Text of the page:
First Nat. Bank v. Louisiana Tax Commission, 31528

CourtSupreme Court of Louisiana
Writing for the CourtO'NIELL, C. J.
Citation175 La. 119,143 So. 23
PartiesFIRST NAT. BANK et al. v. LOUISIANA TAX COMMISSION et al
Decision Date23 May 1932
Docket Number31528

143 So. 23

175 La. 119

FIRST NAT. BANK et al.
v.
LOUISIANA TAX COMMISSION et al

No. 31528

Supreme Court of Louisiana

May 23, 1932


Rehearing Denied June 20, 1932

Appeal from First Judicial District Court, Parish of Caddo; E. P. Mills, Judge.

Suit by the First National Bank and others against the Louisiana Tax Commission and others. From an adverse judgment, defendants appeal.

Judgment annulled, and demands of plaintiffs rejected in part.

Percy Saint, Atty. Gen., and Robert J. O'Neal, Aubrey M. Pyburn, and Blanchard, Goldstein, Walker & O'Quin, all of Shreveport, for appellants.

Lewell C. Butler, J. P. Wallace, Barksdale, Bullock, Warren, Clark & Van Hook, and Thatcher, Browne, Porteous & Myers, all of Shreveport, for appellees.

O'NIELL, C. J. ROGERS, J., takes no part.

OPINION [143 So. 24]

[175 La. 123] O'NIELL, C. J.

The First National Bank, the Commercial National Bank and the American National Bank, being all of the national banks in Shreveport, brought this suit to avoid payment of the taxes levied on their capital stock, for the year 1930, under the provisions of Act No. 14, Extra Session of 1917, as amended by Act No. 116 of 1922 and Act No. 221 of 1928. The complaint has reference to the statute itself; the contention being that the taxes imposed on the shares of bank stock are at a greater rate than the rate of taxes assessed upon other moneyed capital in the hands of individual citizens of the state coming into competition with the business of national banks. If the complaint is well founded, the statute is violative of one of the conditions on which the Congress, by section 5219, U.S. R. S., as amended (12 USCA § 548), has given the states permission to levy taxes on shares of stock in national banks. The Commercial National Bank paid the city taxes before filing the suit, and, alleging that the payment was made in error, prayed that the city should be ordered to refund the taxes so paid. That part of the Commercial National Bank's demand was dismissed on an exception of no cause of action; and from that decision the bank appealed. See Commercial National Bank v. Louisiana Tax Commission et al. (La. Sup.) 175 La. 149, 143 So. 32. [1] The three suits were [175 La. 124] consolidated for the purpose of the trial of the main issue, which resulted in a judgment in favor of the banks, annulling the taxes, as being violative of section 5219, U. S. R. S., as amended. The defendants, Louisiana tax commission, police jury, assessor, tax collector, and city of Shreveport, have appealed from the decision.

The plaintiffs contend that the method of levying taxes on national bank stock violates not only the provision in section 5219, U.S. R. S., as amended, section 548 of title 12 USCA, but also the equal protection clause of the Fourteenth Amendment of the Constitution of the United States, and the clause in section 1 of article 10 of the Constitution of Louisiana, requiring that "all taxes shall be uniform upon the same class of subjects throughout the territorial limits of the authority levying the tax."

Act No. 14, Extra Session of 1917, as amended by Act No. 116 of 1922 and by Act No. 221 of 1928, provides, not only for the levying of taxes on shares of stock of national banks, but provides, indiscriminately, "for the levying of an annual assessment on the shares of stock and real estate of all banks, banking companies, firms, associations, or corporations engaged in the banking business, chartered under the laws of the State of Louisiana, or the United States, doing business in the State of Louisiana." It is conceded, therefore, that, if the method of taxing complained of in this suit is violative of section 5219, U.S. R. S., as amended, with regard to national banks, it is violative also of the equal protection clause of the Fourteenth Amendment of the Constitution of the United States, and the clause in the State Constitution requiring equality of taxation, with regard [175 La. 125] to state banks, notwithstanding they are not charging discrimination in favor of moneyed capital in the hands of individual citizens coming into competition with the business of the banks.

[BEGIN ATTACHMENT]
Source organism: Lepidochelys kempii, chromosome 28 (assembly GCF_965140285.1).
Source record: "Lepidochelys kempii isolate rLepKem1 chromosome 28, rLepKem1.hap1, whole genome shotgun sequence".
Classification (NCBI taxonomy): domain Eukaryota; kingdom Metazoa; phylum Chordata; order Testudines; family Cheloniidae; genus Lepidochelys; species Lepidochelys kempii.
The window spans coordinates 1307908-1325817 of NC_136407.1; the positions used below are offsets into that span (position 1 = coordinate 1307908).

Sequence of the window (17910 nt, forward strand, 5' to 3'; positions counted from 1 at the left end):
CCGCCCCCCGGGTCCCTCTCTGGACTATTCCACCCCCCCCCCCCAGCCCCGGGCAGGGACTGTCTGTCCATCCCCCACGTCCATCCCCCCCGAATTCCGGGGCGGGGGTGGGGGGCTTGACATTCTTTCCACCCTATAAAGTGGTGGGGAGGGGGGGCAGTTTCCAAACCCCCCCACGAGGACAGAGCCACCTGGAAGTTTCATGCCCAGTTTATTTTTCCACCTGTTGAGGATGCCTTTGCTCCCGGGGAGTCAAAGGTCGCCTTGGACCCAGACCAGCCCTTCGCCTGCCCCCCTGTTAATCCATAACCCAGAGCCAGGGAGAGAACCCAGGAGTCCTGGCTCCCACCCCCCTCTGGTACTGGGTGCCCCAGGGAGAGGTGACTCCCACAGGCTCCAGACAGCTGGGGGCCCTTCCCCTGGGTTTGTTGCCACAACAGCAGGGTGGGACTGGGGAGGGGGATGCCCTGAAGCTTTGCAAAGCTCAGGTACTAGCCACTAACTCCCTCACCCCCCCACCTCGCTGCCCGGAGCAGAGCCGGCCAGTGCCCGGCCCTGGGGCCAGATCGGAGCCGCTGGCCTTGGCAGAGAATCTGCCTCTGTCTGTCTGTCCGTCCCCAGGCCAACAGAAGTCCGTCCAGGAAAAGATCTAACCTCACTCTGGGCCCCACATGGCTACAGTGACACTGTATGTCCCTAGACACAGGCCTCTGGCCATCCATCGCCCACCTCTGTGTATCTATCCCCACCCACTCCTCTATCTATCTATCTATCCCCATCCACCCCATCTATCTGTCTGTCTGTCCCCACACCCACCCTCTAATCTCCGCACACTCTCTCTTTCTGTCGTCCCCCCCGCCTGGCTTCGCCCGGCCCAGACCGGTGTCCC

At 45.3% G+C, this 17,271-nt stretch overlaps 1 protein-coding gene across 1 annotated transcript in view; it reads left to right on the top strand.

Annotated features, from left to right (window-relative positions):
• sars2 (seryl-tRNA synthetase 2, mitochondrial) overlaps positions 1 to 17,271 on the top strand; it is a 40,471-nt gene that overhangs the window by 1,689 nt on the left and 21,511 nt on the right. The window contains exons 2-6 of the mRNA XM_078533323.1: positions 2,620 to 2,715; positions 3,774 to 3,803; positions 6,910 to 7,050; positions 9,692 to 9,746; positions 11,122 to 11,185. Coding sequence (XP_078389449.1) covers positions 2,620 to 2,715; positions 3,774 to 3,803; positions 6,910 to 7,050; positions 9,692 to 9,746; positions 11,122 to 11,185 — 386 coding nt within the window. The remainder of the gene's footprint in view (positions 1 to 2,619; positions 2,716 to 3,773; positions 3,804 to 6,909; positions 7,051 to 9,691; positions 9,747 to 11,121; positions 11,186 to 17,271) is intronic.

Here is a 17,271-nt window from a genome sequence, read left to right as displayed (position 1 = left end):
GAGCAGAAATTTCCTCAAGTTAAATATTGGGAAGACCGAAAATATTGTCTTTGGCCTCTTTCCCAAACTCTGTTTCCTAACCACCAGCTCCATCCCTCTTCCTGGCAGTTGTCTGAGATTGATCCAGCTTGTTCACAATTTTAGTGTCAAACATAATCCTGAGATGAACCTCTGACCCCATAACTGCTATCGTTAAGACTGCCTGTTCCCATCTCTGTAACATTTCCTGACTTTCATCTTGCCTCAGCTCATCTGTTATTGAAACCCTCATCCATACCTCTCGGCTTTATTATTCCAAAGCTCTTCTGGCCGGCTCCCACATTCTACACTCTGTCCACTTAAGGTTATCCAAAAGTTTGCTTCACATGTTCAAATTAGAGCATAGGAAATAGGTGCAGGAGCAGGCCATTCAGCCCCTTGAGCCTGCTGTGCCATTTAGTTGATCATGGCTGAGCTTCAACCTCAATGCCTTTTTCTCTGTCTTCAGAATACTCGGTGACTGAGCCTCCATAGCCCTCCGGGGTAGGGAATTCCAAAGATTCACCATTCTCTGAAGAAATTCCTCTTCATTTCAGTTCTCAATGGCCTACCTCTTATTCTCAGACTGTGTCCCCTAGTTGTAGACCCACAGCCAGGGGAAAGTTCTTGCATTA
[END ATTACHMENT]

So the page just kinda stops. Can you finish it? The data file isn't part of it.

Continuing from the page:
The state levies taxes on every other corporation, other than those engaged in the banking business, by assessing the property of the corporation in the name of the corporation, just as the property of an individual is assessed in his name. But, to avoid double taxation, the capital stock of corporations other than those engaged in the banking business is not assessed for taxes. On the other hand, the capital stock of corporations engaged in the banking business is assessed for taxes, at the book value of the stock, less the value of the real estate owned by the bank, which real estate is also assessed for taxes; but no other property of such corporations is assessed for taxes.

The complaint of the plaintiffs in this suit, stated broadly, is that, by assessing the capital stock of banks, instead of assessing their property, and by assessing the property of corporations that compete with the banks in some parts of their business, instead of assessing their capital stock, the state is discriminating against the banks, in that they do not have the benefit of the exemptions from taxation, provided for in the Constitution, and the corporations competing with them in a part of their business do have the benefit of such exemptions. The plaintiffs have reference, particularly, to the exemptions (in section 4 of article 10) of cash on [143 So. 25] hand or on deposit; loans or other obligations secured by mortgage on property located exclusively in the state, and the notes or other evidences thereof; loans by life insurance [175 La. 126] companies to policyholders, secured only by their policies; loans by homestead associations to their members, secured only by the stock of such associations; debts due for merchandise or articles of commerce or for services; and obligations of the state or its political subdivisions. The plaintiffs contend also that there is a discrimination against them in that, in the assessment of credits, meaning, particularly, promissory notes, bills and accounts receivable, not exempt from taxation, a deduction is made of bills and accounts payable, not exempt from taxation as the property of the party to whom they are payable. Act No. 24, Extra Session of 1918. The purpose of that is to avoid double taxation. New Orleans Securities Co. v. City of New Orleans, 173 La. 1097, 139 So. 635. That is the purpose also of the exemption of promissory notes or other evidences of debt secured by mortgage on property which bears its just proportion of taxes, and debts due for merchandise or articles of commerce.